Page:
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Tutorial on Photo Retouching

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Old 11-26-2004, 11:16 AM
stinkylint stinkylint is offline
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Tutorial on Photo Retouching

Hi would someone know where I could fine a tututorial on the Photo Retouching similar to what was done by grafx (Romance Novel Cover? - Sarah Justice) or Emulating Keane.
Thanks in advance

stinkylint
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Old 11-27-2004, 09:35 AM
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DannyRaphael DannyRaphael is offline
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Quote:
Originally Posted by stinkylint
Hi would someone know where I could fine a tututorial on the Photo Retouching similar to what was done by grafx (Romance Novel Cover? - Sarah Justice) or Emulating Keane.
Thanks in advance

stinkylint
Welcome, Slinky...

If you could find and post a couple links to examples of what you're looking for or scan a representative cover and upload as an attachment that would helpful.

~Danny~
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Old 11-27-2004, 10:13 AM
stinkylint stinkylint is offline
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Photo Retouching

Hi Danny, thank you for replying back, here is a couple of links of the pictures I'am referring to.
http://www.retouchpro.com/challenges...cat/595/page/1.

http://www.retouchpro.com/challenges...cat/614/page/1.

I have a granddaughter and would love to be able to do what was done with the last link as well as retouch a couple of family photos, similar to the first link. I'am fairly new to photoshop, been using it now for a couple of months and know the basics. Any help on this would be much appreciated.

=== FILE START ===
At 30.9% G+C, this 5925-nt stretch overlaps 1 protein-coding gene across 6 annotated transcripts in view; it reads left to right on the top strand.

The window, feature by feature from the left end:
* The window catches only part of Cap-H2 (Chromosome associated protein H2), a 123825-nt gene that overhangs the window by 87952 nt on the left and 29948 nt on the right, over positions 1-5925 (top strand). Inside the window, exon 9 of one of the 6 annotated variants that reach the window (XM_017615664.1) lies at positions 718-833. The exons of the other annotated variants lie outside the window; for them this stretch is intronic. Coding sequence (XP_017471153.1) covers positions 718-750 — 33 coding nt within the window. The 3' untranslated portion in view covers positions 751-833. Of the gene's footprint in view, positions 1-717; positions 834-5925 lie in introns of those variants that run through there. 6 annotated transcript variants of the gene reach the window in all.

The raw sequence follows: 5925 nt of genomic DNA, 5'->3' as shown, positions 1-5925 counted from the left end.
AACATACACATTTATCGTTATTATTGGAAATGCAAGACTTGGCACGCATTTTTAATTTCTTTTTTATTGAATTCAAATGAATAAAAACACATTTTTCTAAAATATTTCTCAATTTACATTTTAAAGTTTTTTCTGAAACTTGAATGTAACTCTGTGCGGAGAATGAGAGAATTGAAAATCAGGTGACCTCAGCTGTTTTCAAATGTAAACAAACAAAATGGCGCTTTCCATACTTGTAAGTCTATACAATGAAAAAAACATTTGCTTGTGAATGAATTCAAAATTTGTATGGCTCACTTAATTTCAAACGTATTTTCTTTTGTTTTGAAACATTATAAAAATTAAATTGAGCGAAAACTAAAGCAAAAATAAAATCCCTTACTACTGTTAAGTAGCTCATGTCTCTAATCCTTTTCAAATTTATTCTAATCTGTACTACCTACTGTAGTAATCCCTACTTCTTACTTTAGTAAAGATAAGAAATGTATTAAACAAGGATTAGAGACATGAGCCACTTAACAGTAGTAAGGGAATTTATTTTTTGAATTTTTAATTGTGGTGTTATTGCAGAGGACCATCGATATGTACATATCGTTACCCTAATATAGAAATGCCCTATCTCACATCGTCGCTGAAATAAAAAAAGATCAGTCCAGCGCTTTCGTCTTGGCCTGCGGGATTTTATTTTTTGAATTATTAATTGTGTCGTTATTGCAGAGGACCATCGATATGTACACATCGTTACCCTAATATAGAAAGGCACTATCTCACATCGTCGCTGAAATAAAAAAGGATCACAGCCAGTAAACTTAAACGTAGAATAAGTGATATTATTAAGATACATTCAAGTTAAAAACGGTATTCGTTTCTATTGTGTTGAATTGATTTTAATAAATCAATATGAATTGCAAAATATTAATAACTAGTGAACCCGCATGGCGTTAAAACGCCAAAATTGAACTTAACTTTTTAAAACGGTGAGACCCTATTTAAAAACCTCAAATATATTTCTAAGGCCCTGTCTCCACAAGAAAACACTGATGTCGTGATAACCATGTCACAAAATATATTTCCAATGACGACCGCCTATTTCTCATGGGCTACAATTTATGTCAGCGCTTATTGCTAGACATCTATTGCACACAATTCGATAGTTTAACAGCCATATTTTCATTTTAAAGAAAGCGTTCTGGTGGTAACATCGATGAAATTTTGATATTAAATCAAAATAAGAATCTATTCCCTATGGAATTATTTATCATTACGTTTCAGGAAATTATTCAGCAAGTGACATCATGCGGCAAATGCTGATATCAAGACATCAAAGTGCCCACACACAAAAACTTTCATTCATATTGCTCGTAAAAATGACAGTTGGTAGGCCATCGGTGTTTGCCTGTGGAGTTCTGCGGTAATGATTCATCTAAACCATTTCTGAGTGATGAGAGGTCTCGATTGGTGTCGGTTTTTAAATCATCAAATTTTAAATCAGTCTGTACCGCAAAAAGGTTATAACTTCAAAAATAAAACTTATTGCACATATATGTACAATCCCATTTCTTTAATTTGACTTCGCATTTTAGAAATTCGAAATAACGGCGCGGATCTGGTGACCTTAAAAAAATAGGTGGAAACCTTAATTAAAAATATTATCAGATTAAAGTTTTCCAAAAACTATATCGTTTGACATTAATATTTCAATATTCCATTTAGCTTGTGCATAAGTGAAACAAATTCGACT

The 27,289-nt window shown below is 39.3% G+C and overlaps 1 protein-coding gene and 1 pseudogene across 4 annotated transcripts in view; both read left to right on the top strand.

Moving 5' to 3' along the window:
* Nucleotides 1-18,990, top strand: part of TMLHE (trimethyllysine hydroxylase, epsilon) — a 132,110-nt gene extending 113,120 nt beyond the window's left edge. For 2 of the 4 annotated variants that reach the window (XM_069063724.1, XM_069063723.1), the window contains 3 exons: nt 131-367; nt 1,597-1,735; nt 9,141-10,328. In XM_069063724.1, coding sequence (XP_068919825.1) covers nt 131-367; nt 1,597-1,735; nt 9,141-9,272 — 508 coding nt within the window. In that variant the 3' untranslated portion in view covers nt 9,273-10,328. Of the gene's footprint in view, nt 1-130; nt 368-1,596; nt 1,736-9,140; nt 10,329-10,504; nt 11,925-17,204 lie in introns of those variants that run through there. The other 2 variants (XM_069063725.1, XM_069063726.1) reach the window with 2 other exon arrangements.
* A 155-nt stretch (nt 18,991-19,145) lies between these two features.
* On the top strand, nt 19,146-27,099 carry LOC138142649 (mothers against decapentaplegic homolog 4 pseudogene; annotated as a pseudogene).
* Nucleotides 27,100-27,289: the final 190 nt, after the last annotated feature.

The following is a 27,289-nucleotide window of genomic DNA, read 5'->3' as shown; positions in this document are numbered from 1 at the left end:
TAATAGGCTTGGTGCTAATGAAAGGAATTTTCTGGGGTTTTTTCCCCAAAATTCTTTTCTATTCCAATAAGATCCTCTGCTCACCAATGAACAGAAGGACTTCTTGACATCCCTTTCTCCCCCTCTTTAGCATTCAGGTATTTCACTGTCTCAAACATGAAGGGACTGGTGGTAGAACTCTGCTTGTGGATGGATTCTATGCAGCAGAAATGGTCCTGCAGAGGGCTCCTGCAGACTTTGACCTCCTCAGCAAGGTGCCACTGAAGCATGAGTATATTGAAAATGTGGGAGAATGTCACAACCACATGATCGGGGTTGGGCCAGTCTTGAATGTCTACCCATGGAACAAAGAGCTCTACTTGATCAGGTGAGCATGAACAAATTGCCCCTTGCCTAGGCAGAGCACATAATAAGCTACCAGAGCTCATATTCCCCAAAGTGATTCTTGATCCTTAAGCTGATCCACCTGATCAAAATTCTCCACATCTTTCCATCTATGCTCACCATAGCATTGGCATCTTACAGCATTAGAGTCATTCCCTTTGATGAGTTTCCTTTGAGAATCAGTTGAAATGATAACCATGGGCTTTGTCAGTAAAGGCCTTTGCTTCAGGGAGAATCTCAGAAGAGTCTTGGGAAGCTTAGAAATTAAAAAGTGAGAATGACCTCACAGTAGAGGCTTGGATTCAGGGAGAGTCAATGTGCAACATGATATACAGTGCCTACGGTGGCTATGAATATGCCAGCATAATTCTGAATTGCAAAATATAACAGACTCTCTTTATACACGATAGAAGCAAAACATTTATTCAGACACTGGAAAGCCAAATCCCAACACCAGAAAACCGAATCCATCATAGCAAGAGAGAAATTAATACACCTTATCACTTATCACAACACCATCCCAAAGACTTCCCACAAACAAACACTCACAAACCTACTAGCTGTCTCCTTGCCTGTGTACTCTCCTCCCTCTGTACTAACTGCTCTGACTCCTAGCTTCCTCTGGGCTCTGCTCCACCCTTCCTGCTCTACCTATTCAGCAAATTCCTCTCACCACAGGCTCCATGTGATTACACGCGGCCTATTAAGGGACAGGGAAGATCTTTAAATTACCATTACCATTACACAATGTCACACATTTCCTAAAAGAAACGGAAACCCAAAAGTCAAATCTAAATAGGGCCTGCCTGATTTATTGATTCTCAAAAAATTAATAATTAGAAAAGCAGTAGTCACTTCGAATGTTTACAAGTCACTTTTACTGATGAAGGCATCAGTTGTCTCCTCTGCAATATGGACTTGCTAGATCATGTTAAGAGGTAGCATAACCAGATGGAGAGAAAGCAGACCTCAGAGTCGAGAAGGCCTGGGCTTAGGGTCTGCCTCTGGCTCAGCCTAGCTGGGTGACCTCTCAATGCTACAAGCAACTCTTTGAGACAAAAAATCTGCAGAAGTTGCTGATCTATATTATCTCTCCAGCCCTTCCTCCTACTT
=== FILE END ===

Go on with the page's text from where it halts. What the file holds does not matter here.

Thank you again
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Old 11-28-2004, 05:56 AM
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DannyRaphael DannyRaphael is offline
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Thanks for the links, Slinky. Pix worth many K words...

Disclaimer: Take this with a grain of salt since I don't normally do this type of work.

On the first one Graphx stated, "I started with a base layer with an extreme noise/median effect. The rest is all airbrushed with a bit of smudge. Hair added and modified with Liquify..."

Here's something to try:
* Duplicated the Background
* To the duplicate applied the Noise > Median filter. Experiment with the radius value... low for a subtle effect or higher as desired. What you're trying to do is (what's known as) "simplify" the image, that is remove a lot of unnecessary detail while retaining important edge definition. Don't worry about hosing over eye, mouth, nose and ear detail at this point.
* To restore mouth, eye, ear detail add a layer mask: Layer > Add Layer Mask > Reveal all
* Set the foreground color to black (press D key and, if necessary, X key)
* Choose the Brush tool from the tools palette
* Choose a soft-edged brush from the Brushes palette
* Right-click and set the diameter of the brush to somewhat more than the eyes - it doesn't have to be precises.
* Turn on the Airbrush option.
* Set Opacity and Flow to about 50%
* Click a couple times around the eyes, mouth, ears to restore as much detail as you like. If you overdo it, press X (th eXchange the colors) and airbrush white to undo.
* Click on the Background and duplicate this layer again.
* Drag the duplicate to the top of the layer stack.